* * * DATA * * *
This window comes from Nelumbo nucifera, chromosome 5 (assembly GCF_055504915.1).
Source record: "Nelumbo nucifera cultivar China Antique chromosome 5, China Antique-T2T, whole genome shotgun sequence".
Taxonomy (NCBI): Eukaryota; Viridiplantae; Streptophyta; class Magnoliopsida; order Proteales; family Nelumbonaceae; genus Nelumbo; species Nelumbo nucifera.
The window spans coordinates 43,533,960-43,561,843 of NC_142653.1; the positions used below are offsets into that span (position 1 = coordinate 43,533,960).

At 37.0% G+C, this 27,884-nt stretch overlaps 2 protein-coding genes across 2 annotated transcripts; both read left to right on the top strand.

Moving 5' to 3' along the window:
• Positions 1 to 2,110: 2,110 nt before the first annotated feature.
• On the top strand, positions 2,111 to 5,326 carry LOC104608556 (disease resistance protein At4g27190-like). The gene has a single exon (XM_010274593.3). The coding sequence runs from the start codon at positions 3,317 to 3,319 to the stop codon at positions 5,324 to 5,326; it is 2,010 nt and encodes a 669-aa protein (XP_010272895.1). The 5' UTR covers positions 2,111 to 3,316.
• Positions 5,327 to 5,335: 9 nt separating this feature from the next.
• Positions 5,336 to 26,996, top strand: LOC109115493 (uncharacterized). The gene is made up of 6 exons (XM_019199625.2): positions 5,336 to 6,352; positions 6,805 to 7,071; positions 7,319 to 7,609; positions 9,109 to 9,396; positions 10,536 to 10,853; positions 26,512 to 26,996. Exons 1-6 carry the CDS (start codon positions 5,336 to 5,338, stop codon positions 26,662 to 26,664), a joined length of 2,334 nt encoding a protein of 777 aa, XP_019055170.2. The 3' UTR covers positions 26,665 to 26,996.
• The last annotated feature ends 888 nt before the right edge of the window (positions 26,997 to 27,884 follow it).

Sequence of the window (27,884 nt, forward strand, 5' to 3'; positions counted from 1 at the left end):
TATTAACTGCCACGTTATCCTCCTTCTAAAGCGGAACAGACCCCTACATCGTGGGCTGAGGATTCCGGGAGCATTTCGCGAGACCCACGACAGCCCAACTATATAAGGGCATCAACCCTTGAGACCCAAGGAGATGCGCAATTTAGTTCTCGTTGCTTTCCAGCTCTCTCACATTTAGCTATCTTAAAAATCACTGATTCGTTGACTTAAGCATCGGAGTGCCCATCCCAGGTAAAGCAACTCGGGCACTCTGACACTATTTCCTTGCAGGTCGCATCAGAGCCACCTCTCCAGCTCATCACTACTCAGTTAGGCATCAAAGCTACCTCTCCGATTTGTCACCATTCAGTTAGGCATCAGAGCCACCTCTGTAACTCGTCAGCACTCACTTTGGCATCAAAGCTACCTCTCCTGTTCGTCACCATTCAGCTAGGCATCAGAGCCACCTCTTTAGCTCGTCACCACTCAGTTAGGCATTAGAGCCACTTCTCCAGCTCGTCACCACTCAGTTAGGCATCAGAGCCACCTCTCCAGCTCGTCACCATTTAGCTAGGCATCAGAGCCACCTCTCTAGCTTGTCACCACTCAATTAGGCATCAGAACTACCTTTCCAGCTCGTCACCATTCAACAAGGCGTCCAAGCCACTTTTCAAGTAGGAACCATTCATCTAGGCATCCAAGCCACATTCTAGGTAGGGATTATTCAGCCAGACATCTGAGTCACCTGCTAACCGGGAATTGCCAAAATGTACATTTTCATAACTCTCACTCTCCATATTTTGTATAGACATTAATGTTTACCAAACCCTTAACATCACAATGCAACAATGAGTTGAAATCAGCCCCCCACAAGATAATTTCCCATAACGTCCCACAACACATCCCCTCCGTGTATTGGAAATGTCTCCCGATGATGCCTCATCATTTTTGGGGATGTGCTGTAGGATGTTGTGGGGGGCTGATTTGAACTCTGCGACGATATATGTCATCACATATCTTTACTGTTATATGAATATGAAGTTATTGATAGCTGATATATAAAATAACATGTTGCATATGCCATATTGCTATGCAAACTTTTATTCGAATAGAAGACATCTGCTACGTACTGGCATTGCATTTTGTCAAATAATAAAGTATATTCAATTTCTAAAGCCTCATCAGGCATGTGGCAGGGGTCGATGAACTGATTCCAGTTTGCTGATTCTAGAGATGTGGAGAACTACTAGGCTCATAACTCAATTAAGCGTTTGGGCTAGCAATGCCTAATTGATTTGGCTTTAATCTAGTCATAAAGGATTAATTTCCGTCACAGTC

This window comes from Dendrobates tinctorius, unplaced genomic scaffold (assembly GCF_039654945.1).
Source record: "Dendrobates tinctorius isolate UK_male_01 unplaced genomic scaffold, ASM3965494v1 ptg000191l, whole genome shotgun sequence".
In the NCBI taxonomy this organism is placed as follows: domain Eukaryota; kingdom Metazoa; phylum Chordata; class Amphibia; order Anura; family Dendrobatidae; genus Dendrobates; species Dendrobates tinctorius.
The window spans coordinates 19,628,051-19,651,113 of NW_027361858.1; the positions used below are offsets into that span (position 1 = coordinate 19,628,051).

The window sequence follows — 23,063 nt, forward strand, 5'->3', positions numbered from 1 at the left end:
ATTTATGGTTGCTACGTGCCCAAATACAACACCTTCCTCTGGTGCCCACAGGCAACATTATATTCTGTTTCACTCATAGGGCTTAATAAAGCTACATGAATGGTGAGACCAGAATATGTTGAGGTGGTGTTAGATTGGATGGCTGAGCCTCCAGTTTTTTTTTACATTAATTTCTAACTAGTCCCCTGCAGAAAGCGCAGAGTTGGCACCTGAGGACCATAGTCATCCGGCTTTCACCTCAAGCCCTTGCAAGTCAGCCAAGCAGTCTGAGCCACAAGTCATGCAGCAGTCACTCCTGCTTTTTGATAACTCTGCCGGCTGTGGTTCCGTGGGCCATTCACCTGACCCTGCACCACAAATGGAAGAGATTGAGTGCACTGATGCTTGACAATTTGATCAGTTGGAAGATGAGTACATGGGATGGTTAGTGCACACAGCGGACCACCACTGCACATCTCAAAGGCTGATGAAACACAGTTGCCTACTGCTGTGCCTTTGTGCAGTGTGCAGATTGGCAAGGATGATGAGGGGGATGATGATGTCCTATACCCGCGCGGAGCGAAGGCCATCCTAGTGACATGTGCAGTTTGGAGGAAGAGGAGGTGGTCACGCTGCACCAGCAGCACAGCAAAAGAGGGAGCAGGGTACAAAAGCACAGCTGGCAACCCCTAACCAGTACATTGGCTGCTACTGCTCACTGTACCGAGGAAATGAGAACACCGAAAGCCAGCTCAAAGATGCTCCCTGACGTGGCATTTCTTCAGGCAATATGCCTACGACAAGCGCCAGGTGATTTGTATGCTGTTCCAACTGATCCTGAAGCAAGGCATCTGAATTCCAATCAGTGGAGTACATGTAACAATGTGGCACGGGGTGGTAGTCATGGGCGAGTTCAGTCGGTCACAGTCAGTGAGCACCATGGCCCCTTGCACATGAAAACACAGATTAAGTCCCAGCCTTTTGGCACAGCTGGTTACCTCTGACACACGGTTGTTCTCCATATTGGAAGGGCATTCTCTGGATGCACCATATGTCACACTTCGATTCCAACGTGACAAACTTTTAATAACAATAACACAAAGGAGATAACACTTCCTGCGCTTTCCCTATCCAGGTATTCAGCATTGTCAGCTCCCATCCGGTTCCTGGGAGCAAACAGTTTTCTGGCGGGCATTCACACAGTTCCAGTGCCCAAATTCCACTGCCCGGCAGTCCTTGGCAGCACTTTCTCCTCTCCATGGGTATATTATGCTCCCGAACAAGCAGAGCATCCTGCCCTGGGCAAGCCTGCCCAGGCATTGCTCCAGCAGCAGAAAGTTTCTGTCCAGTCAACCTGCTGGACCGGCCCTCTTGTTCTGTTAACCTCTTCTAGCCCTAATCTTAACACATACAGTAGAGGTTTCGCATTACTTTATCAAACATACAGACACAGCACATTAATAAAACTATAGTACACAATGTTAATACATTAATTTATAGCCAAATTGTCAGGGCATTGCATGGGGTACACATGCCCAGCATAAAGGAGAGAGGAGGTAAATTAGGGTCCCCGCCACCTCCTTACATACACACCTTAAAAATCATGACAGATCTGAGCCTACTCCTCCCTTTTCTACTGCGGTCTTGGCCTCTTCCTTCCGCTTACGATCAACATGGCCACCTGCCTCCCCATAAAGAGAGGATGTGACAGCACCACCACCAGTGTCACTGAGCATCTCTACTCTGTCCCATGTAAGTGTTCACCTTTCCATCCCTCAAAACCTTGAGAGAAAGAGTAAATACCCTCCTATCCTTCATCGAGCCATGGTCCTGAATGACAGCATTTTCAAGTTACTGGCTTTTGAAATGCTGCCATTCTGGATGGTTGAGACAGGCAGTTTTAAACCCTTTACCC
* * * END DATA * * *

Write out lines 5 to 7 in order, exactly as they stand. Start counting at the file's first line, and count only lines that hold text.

At 37.0% G+C, this 27,884-nt stretch overlaps 2 protein-coding genes across 2 annotated transcripts; both read left to right on the top strand.

Moving 5' to 3' along the window:
• Positions 1 to 2,110: 2,110 nt before the first annotated feature.